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Mike Zimmer Benefits Local Youth With Foundation Giveaway

Posted Aug 22, 2017

SAINT PAUL – The NFL regular season is still a few weeks away, but Vikings Head Coach Mike Zimmer got the opportunity to tackle Aaron Rodgers on Tuesday.

Or at least a likeness of Rodgers.

Mike Zimmer and Adam Zimmer spent the morning at the Salvation Army Northern Division (Saint Paul location) giving out backpacks that were donated by The Mike Zimmer Foundation.

Approximately 50 local youth were surprised by the two coaches. Among them was a young boy wearing an Aaron Rodgers jersey.

When the boy timidly approached Zimmer, the head coach got a mischievous look in his eye before teasing, “Hey! What’s this?” as he gestured to the green-and-gold. Zimmer than wrapped his arms around the young man in a “tackle,” the two of them laughing.

“It was kind of funny tackling Rodgers, right?” Zimmer quipped afterward. “I think I was able to tackle him [pretty good] … He’s a slick one to get.

“But no, it’s great,” Zimmer added. “It’s for the kids, and actually I thought it was a really funny moment.”

Despite his team allegiances, the young fan did receive his backpack.

“I was questioning whether we should give him one or not,” Adam Zimmer said with a chuckle. “But it’s all in good fun. And hopefully we can convert him to being a Vikings fan.”

Zimmer beforehand had briefly addressed the crowd of young people, explaining a little bit about the foundation and encouraging them to do their best in school and to cheer for the Vikings. The group listened attentively and showed Zimmer with applause before joining him in a loud cheer of “SKOL!”

Zimmer then helped each child choose the color backpack he or she wanted to take home. The Mike Zimmer Foundation provided 62 bags for elementary-school children and an additional 18 for high school students. Each backpack was filled with supplies that will help the youth start the 2017 school year on the right foot.

Captain Leti Crowell, who serves as a clergy at the Saint Paul Salvation Army along with her husband, said it has been at least five years since the summer day camp and Hmong Outreach Program received a backpack donation for their youth.

And the presence of the head coach wasn’t the most significant surprise of the day.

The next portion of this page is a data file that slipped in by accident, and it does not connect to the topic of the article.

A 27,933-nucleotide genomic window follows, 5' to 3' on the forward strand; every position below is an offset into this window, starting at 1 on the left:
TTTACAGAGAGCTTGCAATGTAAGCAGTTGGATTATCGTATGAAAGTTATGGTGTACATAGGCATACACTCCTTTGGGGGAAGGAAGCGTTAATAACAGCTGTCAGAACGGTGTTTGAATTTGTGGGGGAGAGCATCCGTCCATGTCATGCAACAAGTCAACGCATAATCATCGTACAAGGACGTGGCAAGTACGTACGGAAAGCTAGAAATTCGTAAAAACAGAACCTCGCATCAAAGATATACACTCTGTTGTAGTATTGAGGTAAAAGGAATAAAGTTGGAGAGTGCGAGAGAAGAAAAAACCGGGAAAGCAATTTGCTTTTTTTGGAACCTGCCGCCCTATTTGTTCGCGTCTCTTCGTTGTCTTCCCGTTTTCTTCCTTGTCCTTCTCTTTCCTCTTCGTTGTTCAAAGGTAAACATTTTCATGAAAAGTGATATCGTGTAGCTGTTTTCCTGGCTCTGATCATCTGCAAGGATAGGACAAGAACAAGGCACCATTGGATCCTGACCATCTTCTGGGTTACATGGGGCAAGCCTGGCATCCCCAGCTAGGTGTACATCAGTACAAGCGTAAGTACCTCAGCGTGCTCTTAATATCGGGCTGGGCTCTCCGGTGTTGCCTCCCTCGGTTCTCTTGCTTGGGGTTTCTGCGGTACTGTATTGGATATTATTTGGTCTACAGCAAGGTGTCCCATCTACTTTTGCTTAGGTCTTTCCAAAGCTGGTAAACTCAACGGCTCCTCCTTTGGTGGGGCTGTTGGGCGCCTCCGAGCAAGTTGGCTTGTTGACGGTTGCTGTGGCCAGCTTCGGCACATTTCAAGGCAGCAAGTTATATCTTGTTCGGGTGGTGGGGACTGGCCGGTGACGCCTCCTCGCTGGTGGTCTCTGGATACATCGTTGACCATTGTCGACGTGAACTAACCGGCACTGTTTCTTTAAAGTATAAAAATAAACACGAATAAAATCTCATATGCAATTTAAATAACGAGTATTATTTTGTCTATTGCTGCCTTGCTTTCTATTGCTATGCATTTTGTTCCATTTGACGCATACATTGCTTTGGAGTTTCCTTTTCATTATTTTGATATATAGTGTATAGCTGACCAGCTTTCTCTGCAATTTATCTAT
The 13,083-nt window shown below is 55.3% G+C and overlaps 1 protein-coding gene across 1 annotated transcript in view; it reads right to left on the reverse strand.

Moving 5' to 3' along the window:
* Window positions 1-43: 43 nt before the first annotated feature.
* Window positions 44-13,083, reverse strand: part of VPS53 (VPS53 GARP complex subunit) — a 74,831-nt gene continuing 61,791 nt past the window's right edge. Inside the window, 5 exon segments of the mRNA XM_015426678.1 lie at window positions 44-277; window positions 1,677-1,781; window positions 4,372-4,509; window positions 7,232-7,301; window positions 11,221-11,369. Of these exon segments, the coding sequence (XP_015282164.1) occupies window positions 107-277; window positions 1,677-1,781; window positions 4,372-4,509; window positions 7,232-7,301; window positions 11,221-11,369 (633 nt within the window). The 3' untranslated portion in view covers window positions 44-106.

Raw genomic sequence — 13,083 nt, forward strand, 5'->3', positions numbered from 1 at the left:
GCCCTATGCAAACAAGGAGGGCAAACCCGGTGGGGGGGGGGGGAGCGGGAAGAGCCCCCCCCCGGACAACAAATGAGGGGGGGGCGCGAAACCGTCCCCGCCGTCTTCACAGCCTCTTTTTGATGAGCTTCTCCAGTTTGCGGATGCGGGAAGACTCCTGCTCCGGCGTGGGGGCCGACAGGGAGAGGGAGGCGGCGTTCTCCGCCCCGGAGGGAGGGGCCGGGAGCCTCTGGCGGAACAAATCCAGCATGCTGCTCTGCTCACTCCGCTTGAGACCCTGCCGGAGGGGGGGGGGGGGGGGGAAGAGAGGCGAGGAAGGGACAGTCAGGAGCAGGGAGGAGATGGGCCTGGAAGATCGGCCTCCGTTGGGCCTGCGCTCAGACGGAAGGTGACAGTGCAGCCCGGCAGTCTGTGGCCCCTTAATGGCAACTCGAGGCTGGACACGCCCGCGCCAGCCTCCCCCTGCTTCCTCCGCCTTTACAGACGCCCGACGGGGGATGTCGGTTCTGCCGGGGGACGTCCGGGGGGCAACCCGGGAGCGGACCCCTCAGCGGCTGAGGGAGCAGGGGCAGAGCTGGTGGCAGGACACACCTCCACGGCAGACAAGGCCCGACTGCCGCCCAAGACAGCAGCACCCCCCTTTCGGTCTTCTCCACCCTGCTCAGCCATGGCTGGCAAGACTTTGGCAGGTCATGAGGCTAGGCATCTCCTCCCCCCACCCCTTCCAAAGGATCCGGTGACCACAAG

“We weren’t expecting this at all,” Crowell said. “We got a call saying that we were getting filled backpacks. Usually we just get [empty] backpacks, but these were filled with school supplies.”

Crowell explained that the majority of the youth are from a marginalized population and that “any little bit helps.” She said that many of the young people are very academics-focused but don’t have the financial resources to be well-prepared for school.

“It’s really great to be able to get these kids started out with the school year with all the things they need,” Zimmer said. “You know, education’s really important. We always think that sports is important, but education is more important. They have the opportunity to do these things, and then maybe [to also] play sports or whatever.

“We’ve been very blessed,” Zimmer added. “And part of it is that we continually honor [my wife] Vikki’s name. But to be able to give back to the community, you know, the people in Minnesota and the Twin Cities have been so great to me, so we want to try to do our part to give back to the community.”

Adam Zimmer said he’s happy that the foundation work has become a family affair and that he could be present for the giveaway. Adam credited his sister, Corri Zimmer-White, for all of her hard work as Executive Director of the Mike Zimmer Foundation. Corri, who resides in Texas, shopped for all of the school supplies, filled the backpacks and had them shipped to the Twin Cities.

“Corri does a great with everything in the Foundation, and to give back and see all the kids with the smiles on their faces, that’s just the rewarding part to come out here and see it,” Adam Zimmer said. “I think it’s amazing. She’s done such a good job of giving so many things to people. She’s given meals for Thanksgiving and now backpacks for school, so I think it’s really good to give back to everybody but in the Twin Cities, especially.”

Corri said it was important to her to directly benefit Minnesota youth in honor of her mother, Vikki, who passed away in 2009.

“We want to better the lives of children in need by helping them chase their dreams and promote a healthy, active way of living that stresses the importance of education, hard work and team work,” Corri said.